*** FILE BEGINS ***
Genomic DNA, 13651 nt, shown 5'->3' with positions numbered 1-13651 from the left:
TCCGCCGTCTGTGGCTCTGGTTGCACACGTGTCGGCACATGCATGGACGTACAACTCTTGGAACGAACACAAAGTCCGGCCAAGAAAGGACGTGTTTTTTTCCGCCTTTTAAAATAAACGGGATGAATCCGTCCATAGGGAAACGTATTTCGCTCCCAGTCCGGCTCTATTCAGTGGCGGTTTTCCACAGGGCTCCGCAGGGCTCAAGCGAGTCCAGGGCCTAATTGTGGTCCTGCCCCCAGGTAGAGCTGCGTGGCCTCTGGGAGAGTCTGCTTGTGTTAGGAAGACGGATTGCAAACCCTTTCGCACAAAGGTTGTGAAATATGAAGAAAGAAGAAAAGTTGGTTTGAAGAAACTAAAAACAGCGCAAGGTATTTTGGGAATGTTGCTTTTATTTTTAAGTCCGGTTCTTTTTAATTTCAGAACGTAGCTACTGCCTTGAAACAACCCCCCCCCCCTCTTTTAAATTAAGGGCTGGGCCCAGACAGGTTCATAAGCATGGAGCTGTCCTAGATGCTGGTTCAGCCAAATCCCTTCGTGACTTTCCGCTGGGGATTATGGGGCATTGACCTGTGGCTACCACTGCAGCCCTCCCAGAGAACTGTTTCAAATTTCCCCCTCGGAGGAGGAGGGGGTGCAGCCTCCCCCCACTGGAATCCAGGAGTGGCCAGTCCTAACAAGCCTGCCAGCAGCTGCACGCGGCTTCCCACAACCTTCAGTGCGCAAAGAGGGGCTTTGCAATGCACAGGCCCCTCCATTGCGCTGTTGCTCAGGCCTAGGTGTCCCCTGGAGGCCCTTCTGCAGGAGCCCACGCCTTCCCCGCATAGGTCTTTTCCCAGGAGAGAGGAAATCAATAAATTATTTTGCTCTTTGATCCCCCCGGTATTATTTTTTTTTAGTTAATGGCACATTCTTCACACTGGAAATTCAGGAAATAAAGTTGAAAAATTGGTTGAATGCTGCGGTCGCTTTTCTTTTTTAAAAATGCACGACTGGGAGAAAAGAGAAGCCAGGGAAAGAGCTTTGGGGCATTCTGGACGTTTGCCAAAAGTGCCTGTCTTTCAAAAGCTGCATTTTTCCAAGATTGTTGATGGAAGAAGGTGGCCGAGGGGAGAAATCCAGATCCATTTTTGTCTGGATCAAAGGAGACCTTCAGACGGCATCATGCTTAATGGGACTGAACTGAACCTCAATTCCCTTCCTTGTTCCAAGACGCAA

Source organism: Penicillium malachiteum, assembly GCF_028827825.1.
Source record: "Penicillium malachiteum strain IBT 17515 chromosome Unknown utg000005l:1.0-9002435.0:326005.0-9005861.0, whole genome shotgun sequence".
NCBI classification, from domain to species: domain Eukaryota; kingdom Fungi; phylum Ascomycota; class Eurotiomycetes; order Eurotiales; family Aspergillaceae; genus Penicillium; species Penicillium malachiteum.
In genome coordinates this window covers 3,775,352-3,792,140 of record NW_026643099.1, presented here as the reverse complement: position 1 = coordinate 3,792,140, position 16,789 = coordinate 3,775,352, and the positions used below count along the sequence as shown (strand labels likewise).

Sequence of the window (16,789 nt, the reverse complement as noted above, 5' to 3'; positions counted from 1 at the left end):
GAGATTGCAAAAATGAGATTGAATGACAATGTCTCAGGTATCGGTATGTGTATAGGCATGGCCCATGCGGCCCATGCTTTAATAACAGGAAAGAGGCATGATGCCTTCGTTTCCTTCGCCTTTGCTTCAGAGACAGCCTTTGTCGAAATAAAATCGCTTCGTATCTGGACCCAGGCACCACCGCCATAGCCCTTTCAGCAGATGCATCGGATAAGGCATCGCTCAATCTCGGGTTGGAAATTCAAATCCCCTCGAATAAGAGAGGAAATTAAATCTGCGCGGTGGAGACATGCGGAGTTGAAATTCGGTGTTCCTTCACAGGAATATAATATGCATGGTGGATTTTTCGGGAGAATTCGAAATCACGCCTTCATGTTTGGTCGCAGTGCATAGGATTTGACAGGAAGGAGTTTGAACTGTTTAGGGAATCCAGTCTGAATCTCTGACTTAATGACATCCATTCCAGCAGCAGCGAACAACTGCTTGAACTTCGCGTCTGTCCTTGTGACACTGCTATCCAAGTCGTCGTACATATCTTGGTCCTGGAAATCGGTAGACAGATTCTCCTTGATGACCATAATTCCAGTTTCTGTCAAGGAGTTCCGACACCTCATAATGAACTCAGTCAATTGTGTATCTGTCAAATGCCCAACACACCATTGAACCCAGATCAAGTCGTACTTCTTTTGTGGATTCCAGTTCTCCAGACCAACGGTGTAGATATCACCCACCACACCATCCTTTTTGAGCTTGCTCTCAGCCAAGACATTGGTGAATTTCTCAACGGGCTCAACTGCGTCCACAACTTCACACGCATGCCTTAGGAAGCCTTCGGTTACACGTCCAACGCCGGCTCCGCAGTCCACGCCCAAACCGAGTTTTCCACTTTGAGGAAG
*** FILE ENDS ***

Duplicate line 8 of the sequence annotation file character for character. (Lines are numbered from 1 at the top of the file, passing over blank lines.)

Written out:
GAGATTGCAAAAATGAGATTGAATGACAATGTCTCAGGTATCGGTATGTGTATAGGCATGGCCCATGCGGCCCATGCTTTAATAACAGGAAAGAGGCATGATGCCTTCGTTTCCTTCGCCTTTGCTTCAGAGACAGCCTTTGTCGAAATAAAATCGCTTCGTATCTGGACCCAGGCACCACCGCCATAGCCCTTTCAGCAGATGCATCGGATAAGGCATCGCTCAATCTCGGGTTGGAAATTCAAATCCCCTCGAATAAGAGAGGAAATTAAATCTGCGCGGTGGAGACATGCGGAGTTGAAATTCGGTGTTCCTTCACAGGAATATAATATGCATGGTGGATTTTTCGGGAGAATTCGAAATCACGCCTTCATGTTTGGTCGCAGTGCATAGGATTTGACAGGAAGGAGTTTGAACTGTTTAGGGAATCCAGTCTGAATCTCTGACTTAATGACATCCATTCCAGCAGCAGCGAACAACTGCTTGAACTTCGCGTCTGTCCTTGTGACACTGCTATCCAAGTCGTCGTACATATCTTGGTCCTGGAAATCGGTAGACAGATTCTCCTTGATGACCATAATTCCAGTTTCTGTCAAGGAGTTCCGACACCTCATAATGAACTCAGTCAATTGTGTATCTGTCAAATGCCCAACACACCATTGAACCCAGATCAAGTCGTACTTCTTTTGTGGATTCCAGTTCTCCAGACCAACGGTGTAGATATCACCCACCACACCATCCTTTTTGAGCTTGCTCTCAGCCAAGACATTGGTGAATTTCTCAACGGGCTCAACTGCGTCCACAACTTCACACGCATGCCTTAGGAAGCCTTCGGTTACACGTCCAACGCCGGCTCCGCAGTCCACGCCCAAACCGAGTTTTCCACTTTGAGGAAG